The lefty blogosphere is all hot and bothered at famous fact-checking website Politifact for naming Democrats' claim that the Paul Ryan "Path to Prosperity" would "end Medicare" its 2011 Lie of the Year. And yes, there's a solid argument to be made that Politifact is completely wrong. The bigger problem here, though, is why does anyone care what this gimmicky website has to say, ever?

Politifact took flak for this same judgment earlier in the year, when it labeled the claim "PANTS ON FIRE." That is the cutesy term they use when they consider something a most terrible lie. You know, like "Liar, liar, pants on fire," that thing that people say. As opposed to "four Pinocchios," which the Washington Post fact-checker guy uses. Fact-checkers enjoy using lines from children's taunts and stories, to market themselves.

Politifact considers "end Medicare" a lie because Paul Ryan's plan would keep a program called "Medicare" as the public policy solution to the problem of financing health care for old people. But the "Medicare" program, as long as it's been around, has been a single-payer, fee-for-service model. That's what it is, and that's why it's popular. Ryan's plan (at least that version of it) would eliminate that system and deal with the problem of financing health care for old people with a program of "premium support" — distributing coupons for beneficiaries to purchase a health insurance plan in a managed private market. The coupons would not be indexed to soaring medical inflation, though, giving them depleting value over time. Paul Ryan thinks that managed competition would eventually align the growth in medical inflation with regular ol' topline inflation. People who actually work in health care policy do not. Can you say that a program that keeps the name Medicare, but is in fact a totally different program, "ends Medicare"? Sure.

Politifact's condemnations are flooding in today! Here's Paul Krugman:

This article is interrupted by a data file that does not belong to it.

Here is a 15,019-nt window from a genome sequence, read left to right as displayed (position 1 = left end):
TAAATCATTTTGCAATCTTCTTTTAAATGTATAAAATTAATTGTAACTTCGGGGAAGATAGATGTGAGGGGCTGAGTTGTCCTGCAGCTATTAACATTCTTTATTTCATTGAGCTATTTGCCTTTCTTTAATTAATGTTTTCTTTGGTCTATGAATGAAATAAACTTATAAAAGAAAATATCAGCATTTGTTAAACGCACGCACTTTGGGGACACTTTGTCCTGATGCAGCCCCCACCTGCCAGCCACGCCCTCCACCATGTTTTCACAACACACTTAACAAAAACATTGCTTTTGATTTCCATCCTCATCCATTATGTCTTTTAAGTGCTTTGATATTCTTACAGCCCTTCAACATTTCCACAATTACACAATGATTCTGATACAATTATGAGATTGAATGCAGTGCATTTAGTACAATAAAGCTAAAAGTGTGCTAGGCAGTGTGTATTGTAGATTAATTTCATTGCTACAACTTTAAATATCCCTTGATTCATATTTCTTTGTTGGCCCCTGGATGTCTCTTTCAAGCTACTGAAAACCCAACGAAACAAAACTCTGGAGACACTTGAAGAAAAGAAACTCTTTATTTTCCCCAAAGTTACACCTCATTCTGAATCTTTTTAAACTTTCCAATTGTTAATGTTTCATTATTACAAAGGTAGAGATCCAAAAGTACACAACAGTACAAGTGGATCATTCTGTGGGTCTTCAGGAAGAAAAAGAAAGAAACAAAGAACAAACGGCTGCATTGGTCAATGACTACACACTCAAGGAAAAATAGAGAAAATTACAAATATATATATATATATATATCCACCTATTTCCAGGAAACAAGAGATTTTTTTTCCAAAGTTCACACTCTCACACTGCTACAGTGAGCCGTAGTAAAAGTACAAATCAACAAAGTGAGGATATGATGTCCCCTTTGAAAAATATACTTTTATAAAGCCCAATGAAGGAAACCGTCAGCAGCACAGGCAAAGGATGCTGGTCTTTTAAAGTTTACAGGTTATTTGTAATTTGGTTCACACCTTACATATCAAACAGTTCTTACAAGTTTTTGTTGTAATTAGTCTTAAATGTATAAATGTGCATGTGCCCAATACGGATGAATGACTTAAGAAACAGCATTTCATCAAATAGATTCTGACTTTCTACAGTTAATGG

The answer is, of course, obvious: the people at Politifact are terrified of being considered partisan if they acknowledge the clear fact that there's a lot more lying on one side of the political divide than on the other. So they've bent over backwards to appear "balanced" - and in the process made themselves useless and irrelevant.

And Washington Monthly's Steve Benen:

When an outlet puts "fact" in its name, the standards for accuracy are especially high. When its selecting a Lie of the Year, standards dictate that the falsehood should be overwhelmingly obvious and offensive.

Today, PolitiFact, which relies exclusively on its credibility to affect the political discourse, ought to be ashamed of itself.

But Krugman, Benen and others are only this furious because they've already bought into the gimmick from which Politifact derives all of its power. What Politifact is, really, is just a blog written by some people at the St. Petersburg Times. But since it calls itself Politifact and assigns ratings that you can just glance over, it undeservedly becomes a irresistible cudgel to use against your political opponents. Politifact! It's a portmanteau of "politics" and "facts," so it can't be wrong. And it just labeled your top party message "PANTS ON FIRE," the worst rating imaginable! Too many writers, editors and cable news producers love these easily digestible judgments that they can use, cheaply, when pretending to inform their audiences. And I'd bet top dollar that when Krugman or Benen see Politifact label the next major right wing myth "PANTS ON FIRE," they'll forget all about today's unforgivable crime and tell their readers, Look what Politifact said — PANTS ON FIRE!

This is why I stopped citing Politifact altogether this year, even on the numerous occasions when I think they're right. Why should St. Petersburg Times bloggers' opinions — no offense to them! — carry authoritative power to make final judgments? They're imperfect humans who fact-check political claims, just like every other asshole on the Internet. But people have bought into their branding gimmick, their ratings.

More than anything else, Politifact reminds me of the credit rating agencies. They are just companies that employ credit risk analysts. But since they devised a similarly easily digestible alphanumeric code — AAA, BBB, AA+, whatever — and people have bought into this, they wield immense centralized power over the entire world. But that doesn't mean they won't screw up.

Politifact is dangerous. Stop reading it. Stop reading the "four Pinocchios" guy too. Stop using some huckster company's stupid little phrases or codes or number systems when it's convenient, and read the actual arguments instead. You're building a monster.